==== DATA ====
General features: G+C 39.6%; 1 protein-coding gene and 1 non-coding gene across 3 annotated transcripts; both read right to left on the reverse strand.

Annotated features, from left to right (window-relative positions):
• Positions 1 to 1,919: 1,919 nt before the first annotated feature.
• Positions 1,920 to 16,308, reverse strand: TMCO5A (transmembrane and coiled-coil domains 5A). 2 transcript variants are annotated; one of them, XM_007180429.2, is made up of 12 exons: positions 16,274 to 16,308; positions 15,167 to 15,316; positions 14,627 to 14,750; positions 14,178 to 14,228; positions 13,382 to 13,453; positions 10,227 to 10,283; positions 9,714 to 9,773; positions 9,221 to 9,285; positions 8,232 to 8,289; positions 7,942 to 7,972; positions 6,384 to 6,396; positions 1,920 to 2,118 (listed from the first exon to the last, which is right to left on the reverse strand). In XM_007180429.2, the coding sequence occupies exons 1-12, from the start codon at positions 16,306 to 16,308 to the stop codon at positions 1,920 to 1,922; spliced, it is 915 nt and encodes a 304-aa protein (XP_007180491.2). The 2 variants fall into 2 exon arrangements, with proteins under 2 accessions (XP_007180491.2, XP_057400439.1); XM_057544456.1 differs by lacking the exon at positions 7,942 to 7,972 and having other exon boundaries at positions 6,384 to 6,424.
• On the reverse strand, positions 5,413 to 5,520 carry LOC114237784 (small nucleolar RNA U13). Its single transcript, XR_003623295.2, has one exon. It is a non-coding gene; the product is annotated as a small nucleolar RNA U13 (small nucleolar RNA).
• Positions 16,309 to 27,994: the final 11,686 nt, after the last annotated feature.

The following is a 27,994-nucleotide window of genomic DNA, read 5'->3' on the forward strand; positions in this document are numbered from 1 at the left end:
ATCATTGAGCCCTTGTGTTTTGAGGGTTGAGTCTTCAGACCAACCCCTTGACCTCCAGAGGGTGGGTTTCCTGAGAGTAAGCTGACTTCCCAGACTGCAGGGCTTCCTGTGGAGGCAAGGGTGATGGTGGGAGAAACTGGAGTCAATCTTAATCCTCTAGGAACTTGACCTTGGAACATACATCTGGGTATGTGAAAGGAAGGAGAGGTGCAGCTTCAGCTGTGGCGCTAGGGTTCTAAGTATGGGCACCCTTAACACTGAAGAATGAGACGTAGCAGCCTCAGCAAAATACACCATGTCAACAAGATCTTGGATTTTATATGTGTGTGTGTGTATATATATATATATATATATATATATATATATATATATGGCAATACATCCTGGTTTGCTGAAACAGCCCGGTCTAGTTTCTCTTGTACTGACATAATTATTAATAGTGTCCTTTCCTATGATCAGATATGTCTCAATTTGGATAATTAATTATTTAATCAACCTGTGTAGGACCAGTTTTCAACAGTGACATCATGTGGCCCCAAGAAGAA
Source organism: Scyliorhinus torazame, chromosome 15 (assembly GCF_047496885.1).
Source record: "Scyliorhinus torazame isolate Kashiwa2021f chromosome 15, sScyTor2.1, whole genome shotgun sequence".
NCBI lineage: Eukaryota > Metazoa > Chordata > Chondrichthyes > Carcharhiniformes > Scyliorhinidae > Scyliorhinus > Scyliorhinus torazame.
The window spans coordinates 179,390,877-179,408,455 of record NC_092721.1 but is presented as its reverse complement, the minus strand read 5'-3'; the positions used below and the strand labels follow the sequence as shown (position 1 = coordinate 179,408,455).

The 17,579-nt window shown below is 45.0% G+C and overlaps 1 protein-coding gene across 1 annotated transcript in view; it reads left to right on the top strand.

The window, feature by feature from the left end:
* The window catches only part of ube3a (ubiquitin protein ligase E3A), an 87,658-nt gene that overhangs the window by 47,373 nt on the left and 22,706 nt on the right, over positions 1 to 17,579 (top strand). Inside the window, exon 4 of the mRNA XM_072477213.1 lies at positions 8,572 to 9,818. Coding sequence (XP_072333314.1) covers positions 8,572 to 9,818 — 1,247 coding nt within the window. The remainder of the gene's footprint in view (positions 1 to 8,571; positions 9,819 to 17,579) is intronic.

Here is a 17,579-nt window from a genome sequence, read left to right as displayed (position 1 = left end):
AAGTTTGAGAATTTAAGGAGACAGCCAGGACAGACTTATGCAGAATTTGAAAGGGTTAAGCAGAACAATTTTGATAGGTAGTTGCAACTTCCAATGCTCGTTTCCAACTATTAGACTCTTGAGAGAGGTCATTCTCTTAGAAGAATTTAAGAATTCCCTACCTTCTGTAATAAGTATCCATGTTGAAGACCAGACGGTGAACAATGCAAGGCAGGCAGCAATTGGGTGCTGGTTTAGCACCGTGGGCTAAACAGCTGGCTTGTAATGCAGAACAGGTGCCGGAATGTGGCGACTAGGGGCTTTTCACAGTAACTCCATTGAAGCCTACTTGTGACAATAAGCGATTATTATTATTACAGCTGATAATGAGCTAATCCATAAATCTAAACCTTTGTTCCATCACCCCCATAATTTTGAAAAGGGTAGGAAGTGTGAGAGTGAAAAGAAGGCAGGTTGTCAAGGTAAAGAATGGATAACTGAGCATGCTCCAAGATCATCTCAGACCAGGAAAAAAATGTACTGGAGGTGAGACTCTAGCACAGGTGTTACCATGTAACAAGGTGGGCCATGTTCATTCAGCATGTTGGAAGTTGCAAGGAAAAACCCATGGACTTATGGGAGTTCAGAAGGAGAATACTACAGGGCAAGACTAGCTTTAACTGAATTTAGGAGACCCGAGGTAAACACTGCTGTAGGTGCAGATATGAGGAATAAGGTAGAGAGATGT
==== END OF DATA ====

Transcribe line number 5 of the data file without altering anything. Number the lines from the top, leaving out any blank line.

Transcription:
• On the reverse strand, positions 5,413 to 5,520 carry LOC114237784 (small nucleolar RNA U13). Its single transcript, XR_003623295.2, has one exon. It is a non-coding gene; the product is annotated as a small nucleolar RNA U13 (small nucleolar RNA).